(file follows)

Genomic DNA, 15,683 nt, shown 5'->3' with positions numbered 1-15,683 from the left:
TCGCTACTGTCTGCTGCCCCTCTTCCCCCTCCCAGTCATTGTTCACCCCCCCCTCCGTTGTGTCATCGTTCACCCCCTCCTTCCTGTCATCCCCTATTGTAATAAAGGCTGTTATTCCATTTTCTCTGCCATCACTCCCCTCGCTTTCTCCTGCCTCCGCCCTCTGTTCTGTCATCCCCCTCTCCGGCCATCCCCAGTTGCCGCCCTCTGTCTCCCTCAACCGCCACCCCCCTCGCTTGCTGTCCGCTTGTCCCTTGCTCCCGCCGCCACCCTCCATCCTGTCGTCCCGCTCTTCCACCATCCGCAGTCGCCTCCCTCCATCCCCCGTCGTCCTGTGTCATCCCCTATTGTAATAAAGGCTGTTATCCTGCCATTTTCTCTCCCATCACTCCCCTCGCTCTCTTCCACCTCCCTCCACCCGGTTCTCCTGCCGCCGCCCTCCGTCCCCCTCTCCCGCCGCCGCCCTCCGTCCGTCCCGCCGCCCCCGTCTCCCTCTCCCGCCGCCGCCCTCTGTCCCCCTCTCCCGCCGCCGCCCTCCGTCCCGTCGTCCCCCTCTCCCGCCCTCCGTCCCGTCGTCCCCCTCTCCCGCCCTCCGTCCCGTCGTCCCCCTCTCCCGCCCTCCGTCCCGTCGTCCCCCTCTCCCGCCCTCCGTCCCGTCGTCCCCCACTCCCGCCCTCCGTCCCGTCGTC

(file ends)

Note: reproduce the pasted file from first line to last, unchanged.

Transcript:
Genomic DNA, 15,683 nt, shown 5'->3' with positions numbered 1-15,683 from the left:
TCGCTACTGTCTGCTGCCCCTCTTCCCCCTCCCAGTCATTGTTCACCCCCCCCTCCGTTGTGTCATCGTTCACCCCCTCCTTCCTGTCATCCCCTATTGTAATAAAGGCTGTTATTCCATTTTCTCTGCCATCACTCCCCTCGCTTTCTCCTGCCTCCGCCCTCTGTTCTGTCATCCCCCTCTCCGGCCATCCCCAGTTGCCGCCCTCTGTCTCCCTCAACCGCCACCCCCCTCGCTTGCTGTCCGCTTGTCCCTTGCTCCCGCCGCCACCCTCCATCCTGTCGTCCCGCTCTTCCACCATCCGCAGTCGCCTCCCTCCATCCCCCGTCGTCCTGTGTCATCCCCTATTGTAATAAAGGCTGTTATCCTGCCATTTTCTCTCCCATCACTCCCCTCGCTCTCTTCCACCTCCCTCCACCCGGTTCTCCTGCCGCCGCCCTCCGTCCCCCTCTCCCGCCGCCGCCCTCCGTCCGTCCCGCCGCCCCCGTCTCCCTCTCCCGCCGCCGCCCTCTGTCCCCCTCTCCCGCCGCCGCCCTCCGTCCCGTCGTCCCCCTCTCCCGCCCTCCGTCCCGTCGTCCCCCTCTCCCGCCCTCCGTCCCGTCGTCCCCCTCTCCCGCCCTCCGTCCCGTCGTCCCCCTCTCCCGCCCTCCGTCCCGTCGTCCCCCACTCCCGCCCTCCGTCCCGTCGTC